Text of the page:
Infection of the tissues surrounding the brain (meningitis Introduction to Meningitis Meningitis is inflammation of the layers of tissue that cover the brain and spinal cord (meninges) and of the fluid-filled space between the meninges (subarachnoid space). Meningitis can be... read more ) or collections of pus in the brain Abscess of the Brain A brain abscess is a pocket of pus in the brain. An abscess may form in the brain when bacteria from an infection elsewhere in the head or in the bloodstream or from a wound enter the brain... read more cause headache, confusion, seizures Seizures in Children Seizures are a periodic disturbance of the brain’s electrical activity, resulting in some degree of temporary brain dysfunction. When older infants or young children have seizures, they often... read more , and other neurologic problems.
If infections come back, abnormal skinlike tissue called a cholesteatoma Complications Chronic middle ear infection results from recurring infections that may damage the eardrum or lead to formation of a cholesteatoma, which in turn promotes more infection. Chronic middle ear... read more may grow in the middle ear and potentially through the eardrum. A cholesteatoma can damage the bones of the middle ear and cause hearing loss.
A doctor's examination
Doctors diagnose acute middle ear infections by using a handheld light called an otoscope to look for bulging and redness of the eardrum and for fluid behind the eardrum. They may need to clean wax from the ear first so they can see more clearly. Doctors may use a rubber bulb and tube attached to the otoscope to squeeze air into the ear to see if the eardrum moves. If the eardrum does not move or moves only slightly, fluid in the middle ear, which is one sign of infection, may be present.
The pneumococcal conjugate vaccine Pneumococcal Vaccine Pneumococcal vaccines help protect against bacterial infections caused by Streptococcus pneumoniae (pneumococci). Pneumococcal infections include ear infections, sinusitis, pneumonia... read more , Haemophilus influenzae type b (Hib) vaccine Haemophilus influenzae Type b Vaccine The Haemophilus influenzae type b (Hib) vaccine helps protect against bacterial infections due to Hib, such as pneumonia and meningitis. These infections may be serious in children. Use... read more , and influenza (flu) virus vaccine Influenza Vaccine The influenza virus vaccine helps protect against influenza. Two types of influenza virus, type A and type B, regularly cause seasonal epidemics of influenza in the United States. There are... read more are routine childhood vaccines that decrease the risk of acute middle ear infections. These vaccines are given to children according to a standard schedule Childhood Vaccination Schedule Most doctors follow the vaccination schedule recommended by the Centers for Disease Control and Prevention (CDC—see the schedule for infants and children and the schedule for older children... read more .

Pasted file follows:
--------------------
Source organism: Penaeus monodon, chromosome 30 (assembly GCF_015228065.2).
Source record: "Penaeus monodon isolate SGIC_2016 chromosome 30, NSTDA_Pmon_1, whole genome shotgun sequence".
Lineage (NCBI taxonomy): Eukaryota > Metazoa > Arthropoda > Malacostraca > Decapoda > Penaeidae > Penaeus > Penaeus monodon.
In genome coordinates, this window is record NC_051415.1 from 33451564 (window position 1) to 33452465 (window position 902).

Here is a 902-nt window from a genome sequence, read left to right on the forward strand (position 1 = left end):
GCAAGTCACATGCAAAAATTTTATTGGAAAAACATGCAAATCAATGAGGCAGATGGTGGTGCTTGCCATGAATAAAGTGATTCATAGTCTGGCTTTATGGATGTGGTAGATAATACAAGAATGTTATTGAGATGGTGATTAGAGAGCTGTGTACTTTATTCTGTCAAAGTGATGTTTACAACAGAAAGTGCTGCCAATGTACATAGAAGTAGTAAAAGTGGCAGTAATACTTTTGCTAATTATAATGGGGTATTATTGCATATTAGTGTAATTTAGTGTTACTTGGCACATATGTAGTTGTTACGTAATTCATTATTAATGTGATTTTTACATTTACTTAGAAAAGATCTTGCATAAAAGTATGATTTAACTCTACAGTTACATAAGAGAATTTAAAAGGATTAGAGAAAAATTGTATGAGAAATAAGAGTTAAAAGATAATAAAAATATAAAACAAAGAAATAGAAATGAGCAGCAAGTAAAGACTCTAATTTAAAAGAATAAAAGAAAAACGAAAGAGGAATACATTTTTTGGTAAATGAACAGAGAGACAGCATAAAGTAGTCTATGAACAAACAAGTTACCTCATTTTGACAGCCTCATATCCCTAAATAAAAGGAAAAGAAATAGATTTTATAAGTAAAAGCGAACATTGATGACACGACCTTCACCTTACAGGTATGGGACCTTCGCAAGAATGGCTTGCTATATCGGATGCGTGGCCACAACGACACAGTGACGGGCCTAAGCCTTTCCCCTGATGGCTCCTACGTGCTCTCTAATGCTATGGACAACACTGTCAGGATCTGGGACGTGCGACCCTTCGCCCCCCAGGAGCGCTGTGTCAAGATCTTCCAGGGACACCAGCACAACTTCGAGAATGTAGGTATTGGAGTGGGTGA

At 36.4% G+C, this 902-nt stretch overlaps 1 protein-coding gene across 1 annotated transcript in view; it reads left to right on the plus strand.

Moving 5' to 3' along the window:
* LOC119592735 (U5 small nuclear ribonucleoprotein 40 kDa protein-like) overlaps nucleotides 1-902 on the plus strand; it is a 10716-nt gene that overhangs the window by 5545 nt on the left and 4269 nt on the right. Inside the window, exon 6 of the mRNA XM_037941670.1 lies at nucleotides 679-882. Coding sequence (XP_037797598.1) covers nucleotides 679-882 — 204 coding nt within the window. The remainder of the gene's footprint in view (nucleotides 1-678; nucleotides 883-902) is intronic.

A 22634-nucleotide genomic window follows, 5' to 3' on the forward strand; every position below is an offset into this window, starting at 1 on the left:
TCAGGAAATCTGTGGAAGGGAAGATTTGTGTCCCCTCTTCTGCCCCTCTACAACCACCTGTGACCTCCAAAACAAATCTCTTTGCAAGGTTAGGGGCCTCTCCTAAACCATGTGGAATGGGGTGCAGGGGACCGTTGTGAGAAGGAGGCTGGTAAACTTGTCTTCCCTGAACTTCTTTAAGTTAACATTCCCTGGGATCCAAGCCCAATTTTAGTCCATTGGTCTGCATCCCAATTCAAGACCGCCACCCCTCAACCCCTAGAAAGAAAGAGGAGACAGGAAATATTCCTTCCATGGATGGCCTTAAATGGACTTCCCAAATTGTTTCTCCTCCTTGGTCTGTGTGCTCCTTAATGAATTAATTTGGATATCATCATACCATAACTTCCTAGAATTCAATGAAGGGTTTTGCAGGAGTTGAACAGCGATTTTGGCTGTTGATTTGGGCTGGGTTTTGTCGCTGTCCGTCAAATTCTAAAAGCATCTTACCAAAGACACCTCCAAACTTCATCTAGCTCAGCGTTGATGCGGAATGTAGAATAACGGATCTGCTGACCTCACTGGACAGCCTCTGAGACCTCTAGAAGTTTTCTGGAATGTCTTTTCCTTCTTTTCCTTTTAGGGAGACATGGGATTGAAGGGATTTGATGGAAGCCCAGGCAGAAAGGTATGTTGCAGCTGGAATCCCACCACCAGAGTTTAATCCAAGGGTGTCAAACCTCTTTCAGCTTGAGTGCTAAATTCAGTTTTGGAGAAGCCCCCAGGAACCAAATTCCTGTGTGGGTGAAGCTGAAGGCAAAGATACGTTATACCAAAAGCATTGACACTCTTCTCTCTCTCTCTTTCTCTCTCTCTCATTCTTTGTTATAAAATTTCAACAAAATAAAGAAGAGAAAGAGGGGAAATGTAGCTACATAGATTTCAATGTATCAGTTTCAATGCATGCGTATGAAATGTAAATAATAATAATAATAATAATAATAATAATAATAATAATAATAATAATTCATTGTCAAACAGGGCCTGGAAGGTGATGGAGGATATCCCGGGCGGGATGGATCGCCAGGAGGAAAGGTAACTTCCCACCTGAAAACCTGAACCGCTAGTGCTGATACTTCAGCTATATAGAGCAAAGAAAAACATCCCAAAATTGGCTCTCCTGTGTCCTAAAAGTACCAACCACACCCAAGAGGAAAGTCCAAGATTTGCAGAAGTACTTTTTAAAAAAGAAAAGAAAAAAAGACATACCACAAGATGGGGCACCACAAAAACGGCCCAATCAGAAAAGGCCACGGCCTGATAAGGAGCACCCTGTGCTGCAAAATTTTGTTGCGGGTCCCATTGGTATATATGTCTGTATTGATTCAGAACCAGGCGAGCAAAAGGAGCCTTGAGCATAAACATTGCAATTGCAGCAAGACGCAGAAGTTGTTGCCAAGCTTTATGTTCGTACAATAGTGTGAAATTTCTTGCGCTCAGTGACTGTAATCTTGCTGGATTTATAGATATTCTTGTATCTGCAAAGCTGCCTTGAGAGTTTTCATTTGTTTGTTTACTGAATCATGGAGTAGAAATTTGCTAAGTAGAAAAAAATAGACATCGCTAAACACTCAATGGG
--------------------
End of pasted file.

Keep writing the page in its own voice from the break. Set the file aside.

Infants should not sleep with a bottle because drinking from a bottle while going to sleep tends to cause fluid to collect in the eustachian tubes. Fluid in the eustachian tubes traps secretions in the middle ear and prevents air from reaching the middle ear, both of which make infection more likely. Smoking should be eliminated from the household.
Recurring acute otitis media may be prevented by inserting tiny tubes into the eardrum (tympanostomy tubes). These tubes balance the pressure on both sides of the eardrum so fluid is less likely to accumulate (see treatment of chronic middle ear infections Treatment Chronic middle ear infection results from recurring infections that may damage the eardrum or lead to formation of a cholesteatoma, which in turn promotes more infection. Chronic middle ear... read more ).
Did You Know...
Drugs to relieve pain
Rarely tympanic membrane perforation
Acetaminophen or ibuprofen is effective for fever and pain.
Most acute middle ear infections resolve without antibiotics. Thus, many doctors use antibiotics only when children are very young or very ill, do not improve after a brief period of time, when there are signs that the infection is getting worse, or when children have frequent infections. Antibiotics, such as amoxicillin (with or without clavulanate), may be used.
For children, antihistamines (such as brompheniramine or chlorpheniramine) and vasoconstrictors (drugs that constrict blood vessels, also sometimes called decongestants) are not helpful and should not be used.
If the eardrum is bulging and the child has severe or persistent pain, fever, vomiting, or diarrhea, ear specialists may puncture the eardrum (called myringotomy ) to allow the infected fluid to drain. Sometimes ear specialists then also insert tympanostomy tubes. After this procedure, symptoms usually resolve quickly, hearing returns, and the eardrum heals on its own.